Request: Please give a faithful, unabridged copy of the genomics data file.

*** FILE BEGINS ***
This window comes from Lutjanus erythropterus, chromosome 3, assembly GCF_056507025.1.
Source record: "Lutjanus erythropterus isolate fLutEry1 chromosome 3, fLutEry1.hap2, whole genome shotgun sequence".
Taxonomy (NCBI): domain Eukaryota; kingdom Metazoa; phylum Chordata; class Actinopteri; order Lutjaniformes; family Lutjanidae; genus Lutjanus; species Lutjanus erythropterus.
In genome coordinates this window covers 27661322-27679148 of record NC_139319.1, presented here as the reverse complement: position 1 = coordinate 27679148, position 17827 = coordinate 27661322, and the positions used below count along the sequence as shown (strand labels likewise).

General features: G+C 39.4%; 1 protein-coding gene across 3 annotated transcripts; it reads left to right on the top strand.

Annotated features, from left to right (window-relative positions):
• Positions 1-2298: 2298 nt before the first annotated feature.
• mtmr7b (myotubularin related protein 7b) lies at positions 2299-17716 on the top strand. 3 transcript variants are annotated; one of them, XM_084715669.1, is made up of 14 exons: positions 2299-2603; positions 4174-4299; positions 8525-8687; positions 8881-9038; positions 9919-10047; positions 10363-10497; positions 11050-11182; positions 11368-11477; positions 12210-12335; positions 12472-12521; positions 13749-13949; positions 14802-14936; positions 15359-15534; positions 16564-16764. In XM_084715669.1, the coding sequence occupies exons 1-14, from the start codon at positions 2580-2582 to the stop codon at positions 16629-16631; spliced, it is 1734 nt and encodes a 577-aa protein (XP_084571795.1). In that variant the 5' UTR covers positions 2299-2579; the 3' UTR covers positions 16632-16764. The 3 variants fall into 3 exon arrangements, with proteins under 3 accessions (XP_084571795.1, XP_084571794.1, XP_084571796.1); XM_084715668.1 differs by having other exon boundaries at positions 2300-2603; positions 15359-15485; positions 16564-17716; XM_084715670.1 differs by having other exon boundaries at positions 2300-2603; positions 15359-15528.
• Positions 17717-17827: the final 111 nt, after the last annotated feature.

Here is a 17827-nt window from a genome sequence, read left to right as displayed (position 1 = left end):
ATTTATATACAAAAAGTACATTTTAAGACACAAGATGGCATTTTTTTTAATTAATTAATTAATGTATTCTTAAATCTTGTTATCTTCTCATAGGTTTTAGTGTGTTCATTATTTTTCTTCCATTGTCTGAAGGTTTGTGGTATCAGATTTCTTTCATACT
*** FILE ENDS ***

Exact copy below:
This window comes from Lutjanus erythropterus, chromosome 3, assembly GCF_056507025.1.
Source record: "Lutjanus erythropterus isolate fLutEry1 chromosome 3, fLutEry1.hap2, whole genome shotgun sequence".
Taxonomy (NCBI): domain Eukaryota; kingdom Metazoa; phylum Chordata; class Actinopteri; order Lutjaniformes; family Lutjanidae; genus Lutjanus; species Lutjanus erythropterus.
In genome coordinates this window covers 27661322-27679148 of record NC_139319.1, presented here as the reverse complement: position 1 = coordinate 27679148, position 17827 = coordinate 27661322, and the positions used below count along the sequence as shown (strand labels likewise).

General features: G+C 39.4%; 1 protein-coding gene across 3 annotated transcripts; it reads left to right on the top strand.

Annotated features, from left to right (window-relative positions):
• Positions 1-2298: 2298 nt before the first annotated feature.
• mtmr7b (myotubularin related protein 7b) lies at positions 2299-17716 on the top strand. 3 transcript variants are annotated; one of them, XM_084715669.1, is made up of 14 exons: positions 2299-2603; positions 4174-4299; positions 8525-8687; positions 8881-9038; positions 9919-10047; positions 10363-10497; positions 11050-11182; positions 11368-11477; positions 12210-12335; positions 12472-12521; positions 13749-13949; positions 14802-14936; positions 15359-15534; positions 16564-16764. In XM_084715669.1, the coding sequence occupies exons 1-14, from the start codon at positions 2580-2582 to the stop codon at positions 16629-16631; spliced, it is 1734 nt and encodes a 577-aa protein (XP_084571795.1). In that variant the 5' UTR covers positions 2299-2579; the 3' UTR covers positions 16632-16764. The 3 variants fall into 3 exon arrangements, with proteins under 3 accessions (XP_084571795.1, XP_084571794.1, XP_084571796.1); XM_084715668.1 differs by having other exon boundaries at positions 2300-2603; positions 15359-15485; positions 16564-17716; XM_084715670.1 differs by having other exon boundaries at positions 2300-2603; positions 15359-15528.
• Positions 17717-17827: the final 111 nt, after the last annotated feature.

Here is a 17827-nt window from a genome sequence, read left to right as displayed (position 1 = left end):
ATTTATATACAAAAAGTACATTTTAAGACACAAGATGGCATTTTTTTTAATTAATTAATTAATGTATTCTTAAATCTTGTTATCTTCTCATAGGTTTTAGTGTGTTCATTATTTTTCTTCCATTGTCTGAAGGTTTGTGGTATCAGATTTCTTTCATACT